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It Matters to Me – Thank You Survivors at TRC Event

I heard a lot of truth this weekend that was very difficult to hear. I was one of 30,127  connected via live -streaming to 36 countries around the world, and later attended in person, a historical event in Canada that took place here in Edmonton, Alberta within traditional Treaty Six Plains Cree territory.

This was the  final gathering of the Truth and Reconciliation Commission of Canada (TRC)  event where survivors of the Indian Residential schools shared their stories about a racist and inhumane system run by our government  and churches for over 130 years.

Stories were told by the survivors themselves, who, as children, were forcibly taken from their families, shipped to schools where they were not allowed to speak their own language, practice their own culture,  not allowed to talk to their siblings in the same school, punished for being who they were, punished for being children who were terrified and forced to adopt a culture that wasn’t their own, forced to stay in a school separated from family and forced to adopt a religion in order to to be “civilized” by a most uncivilized system of government and churches.

As if this was not abusive enough, add to that beatings, emotional, psychological, physical  and sexual abuse.

One exhibit that moved me deeply in the Learning room was the Missing Children project. At this time more than 4,100 children have been identified by the commission who died of disease or accident while attending residential schools.These, and many more were not returned home.

There was much raw pain and emotion.Many tears. It was  emotionally exhausting. There also was a balance of humour, talent, ceremony, love. Much laughter and wisdom was shared, the latter of which was the theme of this event which comes from the seven sacred teachings: love, respect, courage, honesty, wisdom, humility, and truth.All of these teachings were practised at this gathering.

It is very hard to describe the wealth of experience  gained by listening, sharing, talking and greeting others. I went because I could not “not” go. I was very nervous at first,  but felt welcome  with the people at this large gathering.It was an honour to be there. . .to walk in the march at the end of the event as a member of the human race. My intention is to do my part in sharing the truth to others about the residential schools  that existed for generations, to listen to the stories and teachings of the survivors and elders.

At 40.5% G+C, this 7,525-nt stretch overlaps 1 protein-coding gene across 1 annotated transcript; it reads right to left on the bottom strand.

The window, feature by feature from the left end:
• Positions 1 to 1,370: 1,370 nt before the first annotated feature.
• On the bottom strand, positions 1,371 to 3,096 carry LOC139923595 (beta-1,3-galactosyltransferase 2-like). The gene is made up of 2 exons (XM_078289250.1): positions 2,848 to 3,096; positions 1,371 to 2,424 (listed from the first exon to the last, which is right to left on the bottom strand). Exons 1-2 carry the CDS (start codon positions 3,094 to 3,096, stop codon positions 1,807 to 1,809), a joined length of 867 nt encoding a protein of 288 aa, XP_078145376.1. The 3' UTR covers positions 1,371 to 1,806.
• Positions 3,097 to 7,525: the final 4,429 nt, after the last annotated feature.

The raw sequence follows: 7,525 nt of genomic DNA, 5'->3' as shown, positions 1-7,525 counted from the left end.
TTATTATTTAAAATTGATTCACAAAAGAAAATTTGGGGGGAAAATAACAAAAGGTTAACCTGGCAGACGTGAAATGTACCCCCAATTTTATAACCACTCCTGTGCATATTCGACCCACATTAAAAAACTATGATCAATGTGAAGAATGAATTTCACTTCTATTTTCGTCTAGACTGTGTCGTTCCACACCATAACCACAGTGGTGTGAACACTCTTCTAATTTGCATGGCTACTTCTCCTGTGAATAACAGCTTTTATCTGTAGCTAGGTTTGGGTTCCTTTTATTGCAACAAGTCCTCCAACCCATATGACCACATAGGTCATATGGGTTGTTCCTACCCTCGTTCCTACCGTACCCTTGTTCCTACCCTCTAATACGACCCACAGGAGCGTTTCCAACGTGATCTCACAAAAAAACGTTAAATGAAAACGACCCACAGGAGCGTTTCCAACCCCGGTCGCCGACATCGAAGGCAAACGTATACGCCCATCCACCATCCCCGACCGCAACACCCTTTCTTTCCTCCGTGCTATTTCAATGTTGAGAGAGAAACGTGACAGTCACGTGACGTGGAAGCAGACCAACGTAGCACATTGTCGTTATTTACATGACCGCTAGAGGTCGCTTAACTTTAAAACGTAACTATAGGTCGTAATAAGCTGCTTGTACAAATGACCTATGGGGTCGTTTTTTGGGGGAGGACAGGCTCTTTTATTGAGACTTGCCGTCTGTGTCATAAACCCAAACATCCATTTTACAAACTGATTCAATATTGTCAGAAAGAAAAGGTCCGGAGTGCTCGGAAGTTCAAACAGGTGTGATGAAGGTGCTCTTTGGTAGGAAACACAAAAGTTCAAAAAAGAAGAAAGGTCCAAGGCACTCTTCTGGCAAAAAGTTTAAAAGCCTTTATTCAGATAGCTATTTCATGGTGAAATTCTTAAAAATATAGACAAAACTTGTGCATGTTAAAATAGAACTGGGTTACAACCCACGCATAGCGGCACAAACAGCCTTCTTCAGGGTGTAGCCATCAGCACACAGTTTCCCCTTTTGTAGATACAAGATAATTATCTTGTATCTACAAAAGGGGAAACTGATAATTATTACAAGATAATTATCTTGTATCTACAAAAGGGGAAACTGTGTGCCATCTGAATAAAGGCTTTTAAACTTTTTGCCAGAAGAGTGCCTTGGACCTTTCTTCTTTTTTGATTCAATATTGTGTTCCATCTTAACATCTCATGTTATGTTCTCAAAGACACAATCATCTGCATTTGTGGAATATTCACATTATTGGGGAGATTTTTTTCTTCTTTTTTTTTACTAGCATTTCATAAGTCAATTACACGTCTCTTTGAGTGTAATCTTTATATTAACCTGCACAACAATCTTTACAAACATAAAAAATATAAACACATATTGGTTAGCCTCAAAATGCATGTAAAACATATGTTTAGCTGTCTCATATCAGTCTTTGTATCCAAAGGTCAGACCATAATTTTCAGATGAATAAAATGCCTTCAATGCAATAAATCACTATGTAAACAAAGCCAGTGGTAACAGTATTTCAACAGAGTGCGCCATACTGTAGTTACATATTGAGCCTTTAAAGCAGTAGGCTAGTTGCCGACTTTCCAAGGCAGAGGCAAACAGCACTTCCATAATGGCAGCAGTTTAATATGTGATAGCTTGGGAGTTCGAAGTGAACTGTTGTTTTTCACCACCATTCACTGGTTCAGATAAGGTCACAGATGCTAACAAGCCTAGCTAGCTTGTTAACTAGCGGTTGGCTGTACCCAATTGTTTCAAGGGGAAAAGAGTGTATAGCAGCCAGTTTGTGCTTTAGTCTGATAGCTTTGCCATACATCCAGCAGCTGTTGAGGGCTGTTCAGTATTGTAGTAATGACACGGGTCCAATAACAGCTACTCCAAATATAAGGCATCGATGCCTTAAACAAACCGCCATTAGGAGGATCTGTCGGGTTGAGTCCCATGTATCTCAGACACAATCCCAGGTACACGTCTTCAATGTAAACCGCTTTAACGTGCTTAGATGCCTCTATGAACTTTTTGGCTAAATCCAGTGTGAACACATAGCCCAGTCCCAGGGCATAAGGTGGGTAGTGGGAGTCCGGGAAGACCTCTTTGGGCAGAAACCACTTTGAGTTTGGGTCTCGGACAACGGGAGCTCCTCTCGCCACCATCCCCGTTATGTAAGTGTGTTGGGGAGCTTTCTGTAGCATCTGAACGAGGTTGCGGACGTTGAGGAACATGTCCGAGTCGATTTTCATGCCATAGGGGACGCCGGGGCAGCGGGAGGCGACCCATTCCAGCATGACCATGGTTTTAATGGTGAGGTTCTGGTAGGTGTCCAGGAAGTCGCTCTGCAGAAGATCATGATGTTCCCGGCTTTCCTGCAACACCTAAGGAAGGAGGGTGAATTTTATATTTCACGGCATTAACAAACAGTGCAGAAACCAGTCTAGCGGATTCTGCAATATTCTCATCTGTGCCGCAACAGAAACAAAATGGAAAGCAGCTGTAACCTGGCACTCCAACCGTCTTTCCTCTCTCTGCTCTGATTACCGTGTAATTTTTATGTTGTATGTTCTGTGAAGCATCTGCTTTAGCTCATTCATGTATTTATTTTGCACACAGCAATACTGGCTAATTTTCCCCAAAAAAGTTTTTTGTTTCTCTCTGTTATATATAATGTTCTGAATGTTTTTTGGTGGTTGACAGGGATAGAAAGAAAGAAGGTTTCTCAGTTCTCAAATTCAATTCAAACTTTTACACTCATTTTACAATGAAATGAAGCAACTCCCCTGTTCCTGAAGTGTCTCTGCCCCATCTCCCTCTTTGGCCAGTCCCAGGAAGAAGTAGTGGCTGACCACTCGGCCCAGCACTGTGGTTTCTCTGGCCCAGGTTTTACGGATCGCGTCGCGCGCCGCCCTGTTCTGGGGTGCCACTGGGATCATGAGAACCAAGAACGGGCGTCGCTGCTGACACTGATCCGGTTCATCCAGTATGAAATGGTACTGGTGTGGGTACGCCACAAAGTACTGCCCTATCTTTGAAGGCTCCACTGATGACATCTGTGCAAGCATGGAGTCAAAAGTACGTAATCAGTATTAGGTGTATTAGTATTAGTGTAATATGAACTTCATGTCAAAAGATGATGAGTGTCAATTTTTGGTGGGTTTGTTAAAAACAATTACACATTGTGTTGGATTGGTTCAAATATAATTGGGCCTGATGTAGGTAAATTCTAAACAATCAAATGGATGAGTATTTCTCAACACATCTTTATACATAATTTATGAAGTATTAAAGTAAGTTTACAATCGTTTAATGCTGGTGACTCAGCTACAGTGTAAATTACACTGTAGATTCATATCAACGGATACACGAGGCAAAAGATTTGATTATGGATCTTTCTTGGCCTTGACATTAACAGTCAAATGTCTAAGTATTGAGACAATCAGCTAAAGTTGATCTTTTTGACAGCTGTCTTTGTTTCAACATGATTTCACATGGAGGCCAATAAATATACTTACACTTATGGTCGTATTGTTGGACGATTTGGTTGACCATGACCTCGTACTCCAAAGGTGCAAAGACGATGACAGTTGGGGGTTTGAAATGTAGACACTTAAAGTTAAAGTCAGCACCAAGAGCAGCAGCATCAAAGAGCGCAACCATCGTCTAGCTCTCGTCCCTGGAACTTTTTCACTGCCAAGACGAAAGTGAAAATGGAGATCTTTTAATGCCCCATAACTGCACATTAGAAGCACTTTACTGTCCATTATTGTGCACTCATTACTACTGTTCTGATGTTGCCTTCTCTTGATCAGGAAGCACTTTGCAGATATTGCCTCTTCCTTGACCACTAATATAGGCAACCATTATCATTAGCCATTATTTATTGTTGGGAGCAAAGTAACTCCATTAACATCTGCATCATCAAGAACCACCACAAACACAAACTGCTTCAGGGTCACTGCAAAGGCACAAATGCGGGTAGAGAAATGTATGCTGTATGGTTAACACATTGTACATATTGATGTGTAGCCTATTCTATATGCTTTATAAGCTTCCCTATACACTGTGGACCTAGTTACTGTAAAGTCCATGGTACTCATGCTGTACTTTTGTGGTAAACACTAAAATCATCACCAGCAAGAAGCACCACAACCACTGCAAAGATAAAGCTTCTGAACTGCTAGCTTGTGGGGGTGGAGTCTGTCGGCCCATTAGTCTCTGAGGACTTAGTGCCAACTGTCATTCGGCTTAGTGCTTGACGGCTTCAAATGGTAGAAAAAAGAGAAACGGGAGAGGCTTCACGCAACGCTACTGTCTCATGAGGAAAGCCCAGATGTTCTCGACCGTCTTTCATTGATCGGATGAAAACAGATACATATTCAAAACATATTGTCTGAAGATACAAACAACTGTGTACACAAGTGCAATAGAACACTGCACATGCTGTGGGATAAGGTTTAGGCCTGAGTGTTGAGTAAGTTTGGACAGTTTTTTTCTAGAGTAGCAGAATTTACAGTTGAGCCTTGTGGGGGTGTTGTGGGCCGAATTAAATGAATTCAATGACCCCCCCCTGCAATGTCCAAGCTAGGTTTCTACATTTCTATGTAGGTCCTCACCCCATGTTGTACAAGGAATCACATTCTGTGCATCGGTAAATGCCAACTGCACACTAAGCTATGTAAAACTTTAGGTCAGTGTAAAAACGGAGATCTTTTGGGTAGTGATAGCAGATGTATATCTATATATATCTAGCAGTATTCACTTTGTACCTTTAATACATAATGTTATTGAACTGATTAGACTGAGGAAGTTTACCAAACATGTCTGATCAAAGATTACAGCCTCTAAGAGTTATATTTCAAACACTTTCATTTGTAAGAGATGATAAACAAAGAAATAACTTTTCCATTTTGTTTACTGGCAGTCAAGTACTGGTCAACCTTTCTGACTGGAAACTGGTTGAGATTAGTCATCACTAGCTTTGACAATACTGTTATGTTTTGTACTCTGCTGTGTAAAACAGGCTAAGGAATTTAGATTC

I want to express my deep gratitude and respect to the survivors, many of you who shared your stories for the first time here. Thank you for your honesty and courage. May all of us continue on our healing journey, be proud, be respectful and walk in reverence, harmony. . . and thrive!

All my relations.


I didn’t take my camera,  wanted to be fully present to the experience. I include here a photo I took in 1998 at the 25th anniversary of Poundmaker’s Lodge, a recovery centre outside of Edmonton . In the background you see the remains of the  residential school, which was destroyed by arson in 2000.

Poundmakers  001

Fancy Dancers

I returned to the Heritage Festival in Edmonton yesterday-was hoping to see some fancy dancers and I wasn’t disappointed. I rode my bicycle which was fine going-mostly downhill- but the trip home was a little tough. I had to walk up the hill-my knees were hurting and my energy low but there was no rush and I made it home just fine. It was hot and sunny and what energy I lacked was more than made up for by these dancers.They are from the Sioux nation and had elaborate costumes and excellent dancing skills. I must have gotten so excited that I  forgot to take photos at one point then dialed my shutter speed a few notches and lost a few shots.Used my zoom lens and compensated for the high contrast in lighting both in camera and in post editing.Have done some cropping to eliminate or reduce those awkward backgrounds that always occur in crowded public scenes.

©Jane Chesebrough

©Jane Chesebrough

©Jane Chesebrough

©Jane Chesebrough